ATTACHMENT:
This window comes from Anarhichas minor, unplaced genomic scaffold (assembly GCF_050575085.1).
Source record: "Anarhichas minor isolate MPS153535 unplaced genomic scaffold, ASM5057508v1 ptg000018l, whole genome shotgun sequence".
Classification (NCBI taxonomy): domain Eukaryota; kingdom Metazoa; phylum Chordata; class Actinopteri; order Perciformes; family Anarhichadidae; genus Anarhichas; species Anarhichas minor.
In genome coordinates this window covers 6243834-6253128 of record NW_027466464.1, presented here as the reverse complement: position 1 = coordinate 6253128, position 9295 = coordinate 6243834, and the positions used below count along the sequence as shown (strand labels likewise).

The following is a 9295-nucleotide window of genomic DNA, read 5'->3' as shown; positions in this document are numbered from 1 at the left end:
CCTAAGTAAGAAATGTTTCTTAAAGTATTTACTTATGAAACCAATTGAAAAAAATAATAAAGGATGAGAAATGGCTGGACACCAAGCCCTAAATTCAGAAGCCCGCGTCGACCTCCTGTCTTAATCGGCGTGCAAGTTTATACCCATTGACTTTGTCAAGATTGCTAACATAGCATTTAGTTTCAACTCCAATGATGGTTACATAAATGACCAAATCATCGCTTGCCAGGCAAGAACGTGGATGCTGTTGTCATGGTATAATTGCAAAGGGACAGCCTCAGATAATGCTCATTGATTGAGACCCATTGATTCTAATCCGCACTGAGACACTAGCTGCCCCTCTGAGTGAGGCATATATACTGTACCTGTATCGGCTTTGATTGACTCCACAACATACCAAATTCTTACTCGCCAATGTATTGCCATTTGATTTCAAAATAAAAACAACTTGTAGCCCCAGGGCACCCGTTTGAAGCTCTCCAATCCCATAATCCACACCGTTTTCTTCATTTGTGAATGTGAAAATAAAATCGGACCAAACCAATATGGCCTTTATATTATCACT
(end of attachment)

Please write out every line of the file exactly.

This window comes from Anarhichas minor, unplaced genomic scaffold (assembly GCF_050575085.1).
Source record: "Anarhichas minor isolate MPS153535 unplaced genomic scaffold, ASM5057508v1 ptg000018l, whole genome shotgun sequence".
Classification (NCBI taxonomy): domain Eukaryota; kingdom Metazoa; phylum Chordata; class Actinopteri; order Perciformes; family Anarhichadidae; genus Anarhichas; species Anarhichas minor.
In genome coordinates this window covers 6243834-6253128 of record NW_027466464.1, presented here as the reverse complement: position 1 = coordinate 6253128, position 9295 = coordinate 6243834, and the positions used below count along the sequence as shown (strand labels likewise).

The following is a 9295-nucleotide window of genomic DNA, read 5'->3' as shown; positions in this document are numbered from 1 at the left end:
CCTAAGTAAGAAATGTTTCTTAAAGTATTTACTTATGAAACCAATTGAAAAAAATAATAAAGGATGAGAAATGGCTGGACACCAAGCCCTAAATTCAGAAGCCCGCGTCGACCTCCTGTCTTAATCGGCGTGCAAGTTTATACCCATTGACTTTGTCAAGATTGCTAACATAGCATTTAGTTTCAACTCCAATGATGGTTACATAAATGACCAAATCATCGCTTGCCAGGCAAGAACGTGGATGCTGTTGTCATGGTATAATTGCAAAGGGACAGCCTCAGATAATGCTCATTGATTGAGACCCATTGATTCTAATCCGCACTGAGACACTAGCTGCCCCTCTGAGTGAGGCATATATACTGTACCTGTATCGGCTTTGATTGACTCCACAACATACCAAATTCTTACTCGCCAATGTATTGCCATTTGATTTCAAAATAAAAACAACTTGTAGCCCCAGGGCACCCGTTTGAAGCTCTCCAATCCCATAATCCACACCGTTTTCTTCATTTGTGAATGTGAAAATAAAATCGGACCAAACCAATATGGCCTTTATATTATCACT